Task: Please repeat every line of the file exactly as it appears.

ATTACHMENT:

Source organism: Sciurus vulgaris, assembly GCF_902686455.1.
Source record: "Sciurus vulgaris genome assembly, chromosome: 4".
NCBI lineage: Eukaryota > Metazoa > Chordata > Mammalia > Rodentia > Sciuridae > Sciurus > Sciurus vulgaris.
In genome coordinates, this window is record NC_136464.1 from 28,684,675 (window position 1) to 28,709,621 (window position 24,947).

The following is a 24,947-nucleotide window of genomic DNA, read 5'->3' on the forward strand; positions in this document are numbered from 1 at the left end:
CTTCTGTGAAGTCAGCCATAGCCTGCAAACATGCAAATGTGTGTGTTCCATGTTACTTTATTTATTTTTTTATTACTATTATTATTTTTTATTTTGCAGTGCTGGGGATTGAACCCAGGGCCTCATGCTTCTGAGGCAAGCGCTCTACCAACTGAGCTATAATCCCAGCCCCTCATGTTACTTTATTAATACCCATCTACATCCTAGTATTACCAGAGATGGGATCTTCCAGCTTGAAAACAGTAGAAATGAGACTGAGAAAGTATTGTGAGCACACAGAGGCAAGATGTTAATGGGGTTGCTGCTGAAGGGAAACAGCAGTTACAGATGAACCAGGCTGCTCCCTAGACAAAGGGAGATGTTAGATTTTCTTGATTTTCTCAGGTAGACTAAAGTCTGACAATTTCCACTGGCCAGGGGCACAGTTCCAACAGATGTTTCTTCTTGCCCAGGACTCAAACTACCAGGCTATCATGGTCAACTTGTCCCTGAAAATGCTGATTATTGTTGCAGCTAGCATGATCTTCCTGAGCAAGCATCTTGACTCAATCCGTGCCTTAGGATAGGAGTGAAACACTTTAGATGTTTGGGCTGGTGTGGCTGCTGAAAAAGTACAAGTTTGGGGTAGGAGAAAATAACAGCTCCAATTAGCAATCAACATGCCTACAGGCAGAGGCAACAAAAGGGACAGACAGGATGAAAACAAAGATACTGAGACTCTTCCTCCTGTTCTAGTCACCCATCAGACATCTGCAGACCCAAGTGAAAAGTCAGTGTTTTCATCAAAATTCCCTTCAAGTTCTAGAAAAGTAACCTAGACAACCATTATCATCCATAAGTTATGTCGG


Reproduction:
Source organism: Sciurus vulgaris, assembly GCF_902686455.1.
Source record: "Sciurus vulgaris genome assembly, chromosome: 4".
NCBI lineage: Eukaryota > Metazoa > Chordata > Mammalia > Rodentia > Sciuridae > Sciurus > Sciurus vulgaris.
In genome coordinates, this window is record NC_136464.1 from 28,684,675 (window position 1) to 28,709,621 (window position 24,947).

The following is a 24,947-nucleotide window of genomic DNA, read 5'->3' on the forward strand; positions in this document are numbered from 1 at the left end:
CTTCTGTGAAGTCAGCCATAGCCTGCAAACATGCAAATGTGTGTGTTCCATGTTACTTTATTTATTTTTTTATTACTATTATTATTTTTTATTTTGCAGTGCTGGGGATTGAACCCAGGGCCTCATGCTTCTGAGGCAAGCGCTCTACCAACTGAGCTATAATCCCAGCCCCTCATGTTACTTTATTAATACCCATCTACATCCTAGTATTACCAGAGATGGGATCTTCCAGCTTGAAAACAGTAGAAATGAGACTGAGAAAGTATTGTGAGCACACAGAGGCAAGATGTTAATGGGGTTGCTGCTGAAGGGAAACAGCAGTTACAGATGAACCAGGCTGCTCCCTAGACAAAGGGAGATGTTAGATTTTCTTGATTTTCTCAGGTAGACTAAAGTCTGACAATTTCCACTGGCCAGGGGCACAGTTCCAACAGATGTTTCTTCTTGCCCAGGACTCAAACTACCAGGCTATCATGGTCAACTTGTCCCTGAAAATGCTGATTATTGTTGCAGCTAGCATGATCTTCCTGAGCAAGCATCTTGACTCAATCCGTGCCTTAGGATAGGAGTGAAACACTTTAGATGTTTGGGCTGGTGTGGCTGCTGAAAAAGTACAAGTTTGGGGTAGGAGAAAATAACAGCTCCAATTAGCAATCAACATGCCTACAGGCAGAGGCAACAAAAGGGACAGACAGGATGAAAACAAAGATACTGAGACTCTTCCTCCTGTTCTAGTCACCCATCAGACATCTGCAGACCCAAGTGAAAAGTCAGTGTTTTCATCAAAATTCCCTTCAAGTTCTAGAAAAGTAACCTAGACAACCATTATCATCCATAAGTTATGTCGG